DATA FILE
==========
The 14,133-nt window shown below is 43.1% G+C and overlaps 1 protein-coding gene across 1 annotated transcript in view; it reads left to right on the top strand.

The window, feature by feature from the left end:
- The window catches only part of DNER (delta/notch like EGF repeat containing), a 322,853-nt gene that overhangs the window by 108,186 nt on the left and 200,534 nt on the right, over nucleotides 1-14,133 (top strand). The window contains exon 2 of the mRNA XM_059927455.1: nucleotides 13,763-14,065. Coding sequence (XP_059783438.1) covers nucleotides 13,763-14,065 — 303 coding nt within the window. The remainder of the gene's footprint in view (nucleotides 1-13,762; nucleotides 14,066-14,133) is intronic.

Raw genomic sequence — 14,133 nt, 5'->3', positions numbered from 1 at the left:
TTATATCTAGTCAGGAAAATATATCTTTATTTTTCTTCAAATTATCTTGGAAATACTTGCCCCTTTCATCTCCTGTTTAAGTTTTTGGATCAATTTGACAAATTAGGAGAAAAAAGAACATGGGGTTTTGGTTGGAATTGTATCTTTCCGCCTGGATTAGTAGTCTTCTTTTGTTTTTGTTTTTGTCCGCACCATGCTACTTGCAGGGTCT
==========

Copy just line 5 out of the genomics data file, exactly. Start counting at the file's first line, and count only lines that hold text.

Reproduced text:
TTATATCTAGTCAGGAAAATATATCTTTATTTTTCTTCAAATTATCTTGGAAATACTTGCCCCTTTCATCTCCTGTTTAAGTTTTTGGATCAATTTGACAAATTAGGAGAAAAAAGAACATGGGGTTTTGGTTGGAATTGTATCTTTCCGCCTGGATTAGTAGTCTTCTTTTGTTTTTGTTTTTGTCCGCACCATGCTACTTGCAGGGTCT